In those final 10 years, Esposito coached 22 first-team all-conference players and three All-Americans. He also coached nine future major league players, including Doug Strange, now a special assistant to Pittsburgh Pirates general manager Neal Huntington. Strange played for Esposito from 1983-85, then went on to play 10 seasons in the major leagues with the Tigers, Cubs, Rangers, Mariners, Expos and Pirates.
His son Sammy lettered as a catcher at NC State from 1999-2002.
Reflections from Former Players and Colleagues…
Legendary former NC State Wrestling Coach
“I’m very saddened to hear of Sam’s passing. I was his officemate and I thought an awful lot of him. He helped me a great deal when I first got here and I’m heartbroken.”
DOUG STRANGE (1983-85)
Long-time Major League Baseball Player, In his eighth year as director of player personnel for the Pittsburgh Pirates
“I’m saddened to hear about the loss of Coach Esposito. I have so many memories about him and our teams. Some are funny, some are eye-opening and most all are very meaningful. I would not be where I am today without Coach Esposito recruiting me to come to NC State. I won’t forget the impact he had on me personally, so it’s a sad day.”
Three-time MLB All-Star Pitcher, Broadcaster with MLB Network since 2009
“Sam Esposito was the most influential coach in my baseball career. Leader of men, knew when to slap you on the back and also when to give you an earful. He was passionate about doing things the right way. I can still hear him saying, “Geez, Danny, just throw strikes.”
TIM STODDARD (1972-75)
Current assistant coach at North Central College in Naperville, Illinois, after 22 years at Northwestern University, one of two people in the history of American sports to win an NCAA basketball championship (1974) and a World Series championship (1983 with the Baltimore Orioles)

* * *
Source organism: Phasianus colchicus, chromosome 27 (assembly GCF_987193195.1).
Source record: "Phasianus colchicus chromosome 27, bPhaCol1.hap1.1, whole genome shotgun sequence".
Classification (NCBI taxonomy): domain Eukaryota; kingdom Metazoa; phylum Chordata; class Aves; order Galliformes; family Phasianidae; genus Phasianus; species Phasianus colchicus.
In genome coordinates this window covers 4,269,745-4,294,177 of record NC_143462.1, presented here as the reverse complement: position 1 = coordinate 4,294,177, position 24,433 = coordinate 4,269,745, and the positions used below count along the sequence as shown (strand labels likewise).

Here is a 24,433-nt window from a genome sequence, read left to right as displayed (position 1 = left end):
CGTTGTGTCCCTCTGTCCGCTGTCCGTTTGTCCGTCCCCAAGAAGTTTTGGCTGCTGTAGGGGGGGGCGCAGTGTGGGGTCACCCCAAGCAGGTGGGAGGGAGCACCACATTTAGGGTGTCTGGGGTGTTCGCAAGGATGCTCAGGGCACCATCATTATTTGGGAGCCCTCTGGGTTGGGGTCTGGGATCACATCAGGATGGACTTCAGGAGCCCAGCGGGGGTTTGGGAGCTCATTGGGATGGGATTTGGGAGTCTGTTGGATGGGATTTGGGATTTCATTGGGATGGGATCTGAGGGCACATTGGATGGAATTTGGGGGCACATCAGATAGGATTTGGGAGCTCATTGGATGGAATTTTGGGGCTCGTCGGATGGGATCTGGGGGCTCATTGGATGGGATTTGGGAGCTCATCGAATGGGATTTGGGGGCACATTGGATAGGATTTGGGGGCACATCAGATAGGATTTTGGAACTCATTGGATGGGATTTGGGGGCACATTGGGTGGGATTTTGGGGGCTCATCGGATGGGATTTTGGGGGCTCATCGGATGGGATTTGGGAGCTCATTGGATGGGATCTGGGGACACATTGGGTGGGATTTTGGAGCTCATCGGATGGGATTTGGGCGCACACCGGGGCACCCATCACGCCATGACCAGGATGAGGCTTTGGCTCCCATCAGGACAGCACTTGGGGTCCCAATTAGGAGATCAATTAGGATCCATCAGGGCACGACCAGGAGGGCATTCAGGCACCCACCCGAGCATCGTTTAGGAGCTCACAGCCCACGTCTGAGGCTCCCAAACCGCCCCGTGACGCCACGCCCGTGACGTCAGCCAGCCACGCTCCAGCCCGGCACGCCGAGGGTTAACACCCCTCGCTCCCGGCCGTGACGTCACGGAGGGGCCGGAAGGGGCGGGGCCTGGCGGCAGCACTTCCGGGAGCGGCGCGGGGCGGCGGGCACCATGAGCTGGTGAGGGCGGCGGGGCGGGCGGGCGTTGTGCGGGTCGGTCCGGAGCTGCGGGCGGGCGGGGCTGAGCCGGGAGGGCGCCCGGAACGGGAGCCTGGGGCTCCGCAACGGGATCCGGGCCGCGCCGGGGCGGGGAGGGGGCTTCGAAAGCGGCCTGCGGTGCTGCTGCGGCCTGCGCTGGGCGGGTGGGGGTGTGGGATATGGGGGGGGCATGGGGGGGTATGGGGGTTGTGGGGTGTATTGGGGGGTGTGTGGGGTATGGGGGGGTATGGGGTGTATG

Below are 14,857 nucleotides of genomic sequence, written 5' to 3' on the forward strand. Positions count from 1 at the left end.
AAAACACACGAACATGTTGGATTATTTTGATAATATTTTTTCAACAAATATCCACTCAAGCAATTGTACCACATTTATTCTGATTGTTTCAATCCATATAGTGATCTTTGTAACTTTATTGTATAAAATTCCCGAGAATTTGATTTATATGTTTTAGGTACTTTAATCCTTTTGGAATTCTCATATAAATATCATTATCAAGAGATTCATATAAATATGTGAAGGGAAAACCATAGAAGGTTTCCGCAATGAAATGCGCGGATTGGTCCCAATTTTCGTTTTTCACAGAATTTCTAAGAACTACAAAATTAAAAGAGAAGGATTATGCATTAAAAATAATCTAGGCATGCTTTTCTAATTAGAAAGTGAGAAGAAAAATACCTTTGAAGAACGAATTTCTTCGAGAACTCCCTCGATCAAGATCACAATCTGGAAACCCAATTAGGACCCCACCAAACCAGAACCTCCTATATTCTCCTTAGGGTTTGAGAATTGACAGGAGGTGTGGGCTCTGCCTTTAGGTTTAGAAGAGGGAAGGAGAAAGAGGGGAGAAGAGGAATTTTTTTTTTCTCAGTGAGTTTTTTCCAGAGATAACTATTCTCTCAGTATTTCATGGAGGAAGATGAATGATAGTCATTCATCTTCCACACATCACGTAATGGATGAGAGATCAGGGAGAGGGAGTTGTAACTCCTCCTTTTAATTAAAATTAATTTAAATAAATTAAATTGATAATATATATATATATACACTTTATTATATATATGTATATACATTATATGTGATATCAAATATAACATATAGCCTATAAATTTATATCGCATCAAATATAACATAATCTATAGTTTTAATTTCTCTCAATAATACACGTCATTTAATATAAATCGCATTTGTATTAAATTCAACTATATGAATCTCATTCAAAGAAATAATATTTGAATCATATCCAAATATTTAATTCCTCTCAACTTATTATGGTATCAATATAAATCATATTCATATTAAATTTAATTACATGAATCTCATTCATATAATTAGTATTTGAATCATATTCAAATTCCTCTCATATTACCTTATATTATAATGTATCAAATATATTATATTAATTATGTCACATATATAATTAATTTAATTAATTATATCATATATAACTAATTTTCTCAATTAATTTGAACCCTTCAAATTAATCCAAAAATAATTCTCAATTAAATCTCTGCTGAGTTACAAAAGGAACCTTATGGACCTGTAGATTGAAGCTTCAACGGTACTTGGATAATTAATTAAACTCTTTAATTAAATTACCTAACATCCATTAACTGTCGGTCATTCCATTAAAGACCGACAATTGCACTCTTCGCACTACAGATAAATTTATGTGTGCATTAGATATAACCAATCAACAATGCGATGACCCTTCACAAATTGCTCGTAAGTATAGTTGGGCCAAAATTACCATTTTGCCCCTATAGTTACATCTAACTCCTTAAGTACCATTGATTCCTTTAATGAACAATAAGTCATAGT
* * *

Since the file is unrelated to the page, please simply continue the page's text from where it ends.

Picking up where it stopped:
“Coach Esposito was the most influential man in both my basketball and (most especially) my baseball career. He really helped keep me focused on the now in sports and the things that you can control, not the thing that you had no control over. He made sure that I was getting baseball in during that season and basketball in during that season, not cheating one to get a step ahead of the other. I give him the credit for me accomplishing the things in baseball that I was fortunate enough to achieve.”
MONTE TOWE (1972-75)
Member of the 1974 men’s basketball National Championship Team, NC State assistant coach from 1978-80, 2006-10
“He was a tremendous friend, a tremendous coach and a tremendous person and we will all miss him. All of us that had the good fortune of playing for him or being around him are blessed because of that.”
TRACY WOODSON (1982-84)
Head Baseball Coach at the University of Richmond, Member of the 1988 Los Angeles Dodgers World Series Championship team
“I feel that everything I earned in my baseball career I owe a part of that to Coach Esposito. He handed out a lot of tough love but what I learned in my three years at State will never be forgotten. Our one-on-one conversations I have never taken for granted.”
MIKE CALDWELL (1968-71)
Freshman star of the 1968 CWS team and 1970 ACC Player of the Year, Long-time MLB pitcher who finished second in 1978 Cy Young Award race to NYY’s Ron Guidry
“Sam came in and showed the team how to approach the game like a professional. He kept the workouts simple and we played the game without a lot of trick plays. His game plan was 1, Catch the ball, 2, throw the ball, 3, hit the ball. He was simply a ‘no nonsense’ guy that had a great athletic life and was willing to share some of it with his players. He will be missed by all that played for him.”
BRIAN BARK (1987-90)
Former MLB Pitcher with the Boston Red Sox, Four-time All-ACC Selection
“It was truly and honor to play for Coach Esposito and represent the NC State baseball program, which he invested so much of his life to,” said Brian Bark. “He knew the perfect balance between tough love and encouragement to get the most out of all his players.”